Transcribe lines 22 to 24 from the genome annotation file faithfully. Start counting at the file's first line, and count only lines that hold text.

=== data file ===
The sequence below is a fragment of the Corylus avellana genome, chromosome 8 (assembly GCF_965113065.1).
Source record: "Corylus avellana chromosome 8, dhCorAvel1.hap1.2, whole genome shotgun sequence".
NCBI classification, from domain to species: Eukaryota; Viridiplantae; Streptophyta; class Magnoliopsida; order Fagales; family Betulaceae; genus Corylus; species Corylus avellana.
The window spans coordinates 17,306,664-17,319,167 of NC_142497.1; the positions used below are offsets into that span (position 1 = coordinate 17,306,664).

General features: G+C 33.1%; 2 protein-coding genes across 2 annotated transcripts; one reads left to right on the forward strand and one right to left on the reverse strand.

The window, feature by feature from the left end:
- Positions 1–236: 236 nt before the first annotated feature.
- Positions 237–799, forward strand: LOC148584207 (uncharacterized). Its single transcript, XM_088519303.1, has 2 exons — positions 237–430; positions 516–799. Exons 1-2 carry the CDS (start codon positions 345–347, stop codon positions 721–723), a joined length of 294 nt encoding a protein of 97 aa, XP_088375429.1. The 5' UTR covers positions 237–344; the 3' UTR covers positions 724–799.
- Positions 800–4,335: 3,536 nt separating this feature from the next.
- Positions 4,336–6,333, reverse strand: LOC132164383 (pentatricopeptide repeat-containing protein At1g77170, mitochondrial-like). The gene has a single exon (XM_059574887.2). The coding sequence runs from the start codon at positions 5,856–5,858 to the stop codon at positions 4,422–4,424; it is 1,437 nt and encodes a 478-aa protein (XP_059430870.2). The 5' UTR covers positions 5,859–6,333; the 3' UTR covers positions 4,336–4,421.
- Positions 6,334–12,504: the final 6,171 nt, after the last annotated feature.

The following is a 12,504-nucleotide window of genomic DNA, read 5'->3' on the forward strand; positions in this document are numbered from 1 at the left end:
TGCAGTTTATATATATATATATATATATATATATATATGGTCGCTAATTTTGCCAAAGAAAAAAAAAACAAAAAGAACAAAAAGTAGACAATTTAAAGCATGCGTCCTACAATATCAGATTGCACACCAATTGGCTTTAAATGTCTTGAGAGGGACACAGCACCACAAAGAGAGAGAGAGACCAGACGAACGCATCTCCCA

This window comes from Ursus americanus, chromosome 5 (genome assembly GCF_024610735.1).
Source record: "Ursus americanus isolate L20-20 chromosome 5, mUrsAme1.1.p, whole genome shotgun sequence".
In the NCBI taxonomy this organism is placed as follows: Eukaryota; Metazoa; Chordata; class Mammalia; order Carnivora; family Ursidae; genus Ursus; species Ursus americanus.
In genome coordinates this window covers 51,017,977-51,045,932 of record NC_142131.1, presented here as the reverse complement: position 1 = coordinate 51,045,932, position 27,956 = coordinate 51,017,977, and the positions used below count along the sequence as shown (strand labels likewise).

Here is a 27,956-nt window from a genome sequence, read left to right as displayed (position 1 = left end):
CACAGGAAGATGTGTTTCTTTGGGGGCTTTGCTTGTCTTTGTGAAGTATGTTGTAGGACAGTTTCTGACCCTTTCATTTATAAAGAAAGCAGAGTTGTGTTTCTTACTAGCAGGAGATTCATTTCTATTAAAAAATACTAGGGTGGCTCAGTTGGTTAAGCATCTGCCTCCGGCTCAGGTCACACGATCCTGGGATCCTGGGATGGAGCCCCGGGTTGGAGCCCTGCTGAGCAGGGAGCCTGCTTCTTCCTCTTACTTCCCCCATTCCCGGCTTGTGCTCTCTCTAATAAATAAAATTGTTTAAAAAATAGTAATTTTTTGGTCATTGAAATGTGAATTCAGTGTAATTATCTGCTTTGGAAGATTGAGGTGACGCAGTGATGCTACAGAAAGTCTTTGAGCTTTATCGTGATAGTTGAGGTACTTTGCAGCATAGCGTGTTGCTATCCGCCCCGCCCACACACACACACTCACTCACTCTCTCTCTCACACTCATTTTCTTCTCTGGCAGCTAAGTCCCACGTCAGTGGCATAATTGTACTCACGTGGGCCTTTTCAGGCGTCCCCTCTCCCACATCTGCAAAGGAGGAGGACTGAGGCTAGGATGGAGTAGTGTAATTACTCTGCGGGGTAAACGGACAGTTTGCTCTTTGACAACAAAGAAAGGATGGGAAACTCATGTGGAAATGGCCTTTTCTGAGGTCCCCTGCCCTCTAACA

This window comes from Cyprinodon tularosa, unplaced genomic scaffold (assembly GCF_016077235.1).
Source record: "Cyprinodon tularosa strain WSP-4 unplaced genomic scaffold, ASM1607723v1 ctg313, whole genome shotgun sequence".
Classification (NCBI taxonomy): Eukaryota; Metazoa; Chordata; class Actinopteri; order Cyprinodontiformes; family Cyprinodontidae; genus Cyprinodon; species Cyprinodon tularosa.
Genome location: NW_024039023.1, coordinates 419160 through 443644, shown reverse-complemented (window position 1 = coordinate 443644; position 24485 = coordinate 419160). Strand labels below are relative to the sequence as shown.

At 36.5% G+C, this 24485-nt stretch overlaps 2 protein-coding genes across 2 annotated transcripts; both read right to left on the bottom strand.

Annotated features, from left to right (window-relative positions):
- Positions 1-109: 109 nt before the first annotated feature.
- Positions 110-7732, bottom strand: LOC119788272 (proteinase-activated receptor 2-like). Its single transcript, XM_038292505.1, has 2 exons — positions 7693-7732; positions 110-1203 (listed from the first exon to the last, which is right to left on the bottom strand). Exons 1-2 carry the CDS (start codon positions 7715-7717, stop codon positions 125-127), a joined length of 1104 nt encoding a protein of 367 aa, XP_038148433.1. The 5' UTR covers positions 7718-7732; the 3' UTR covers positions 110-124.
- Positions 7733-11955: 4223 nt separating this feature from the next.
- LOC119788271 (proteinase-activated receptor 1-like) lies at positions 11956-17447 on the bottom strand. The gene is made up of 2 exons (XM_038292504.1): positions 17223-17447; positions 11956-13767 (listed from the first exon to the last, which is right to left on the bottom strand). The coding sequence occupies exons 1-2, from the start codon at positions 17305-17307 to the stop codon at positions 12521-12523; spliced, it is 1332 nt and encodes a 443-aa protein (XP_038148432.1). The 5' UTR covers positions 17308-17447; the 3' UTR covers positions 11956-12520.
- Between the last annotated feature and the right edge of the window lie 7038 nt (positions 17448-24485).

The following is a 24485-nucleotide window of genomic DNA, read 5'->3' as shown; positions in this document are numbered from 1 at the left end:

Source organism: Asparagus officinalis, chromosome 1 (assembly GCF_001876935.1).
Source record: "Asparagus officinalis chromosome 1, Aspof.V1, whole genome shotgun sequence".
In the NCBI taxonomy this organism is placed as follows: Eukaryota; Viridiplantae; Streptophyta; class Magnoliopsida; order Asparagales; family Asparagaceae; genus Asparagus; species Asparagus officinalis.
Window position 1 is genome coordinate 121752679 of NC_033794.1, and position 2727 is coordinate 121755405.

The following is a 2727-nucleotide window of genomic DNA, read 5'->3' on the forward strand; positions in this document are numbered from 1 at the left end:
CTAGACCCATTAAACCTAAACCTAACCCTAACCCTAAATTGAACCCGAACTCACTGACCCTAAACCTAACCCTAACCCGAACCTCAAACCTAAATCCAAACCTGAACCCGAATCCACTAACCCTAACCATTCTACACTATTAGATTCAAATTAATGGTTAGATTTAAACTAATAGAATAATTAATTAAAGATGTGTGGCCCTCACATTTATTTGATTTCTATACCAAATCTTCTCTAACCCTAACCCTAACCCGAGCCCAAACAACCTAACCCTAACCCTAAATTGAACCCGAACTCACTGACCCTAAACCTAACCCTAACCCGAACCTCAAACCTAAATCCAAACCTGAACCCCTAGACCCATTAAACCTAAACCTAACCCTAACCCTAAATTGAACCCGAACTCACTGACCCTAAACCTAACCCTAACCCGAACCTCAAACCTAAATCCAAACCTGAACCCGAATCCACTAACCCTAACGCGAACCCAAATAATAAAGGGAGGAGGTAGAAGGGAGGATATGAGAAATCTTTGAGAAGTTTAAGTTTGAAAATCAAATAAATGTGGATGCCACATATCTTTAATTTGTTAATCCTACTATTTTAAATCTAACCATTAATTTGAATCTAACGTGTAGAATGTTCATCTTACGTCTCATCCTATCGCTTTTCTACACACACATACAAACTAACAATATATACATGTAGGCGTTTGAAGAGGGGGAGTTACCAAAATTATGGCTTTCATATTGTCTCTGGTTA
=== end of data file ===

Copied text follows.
Classification (NCBI taxonomy): Eukaryota; Metazoa; Chordata; class Actinopteri; order Cyprinodontiformes; family Cyprinodontidae; genus Cyprinodon; species Cyprinodon tularosa.
Genome location: NW_024039023.1, coordinates 419160 through 443644, shown reverse-complemented (window position 1 = coordinate 443644; position 24485 = coordinate 419160). Strand labels below are relative to the sequence as shown.

At 36.5% G+C, this 24485-nt stretch overlaps 2 protein-coding genes across 2 annotated transcripts; both read right to left on the bottom strand.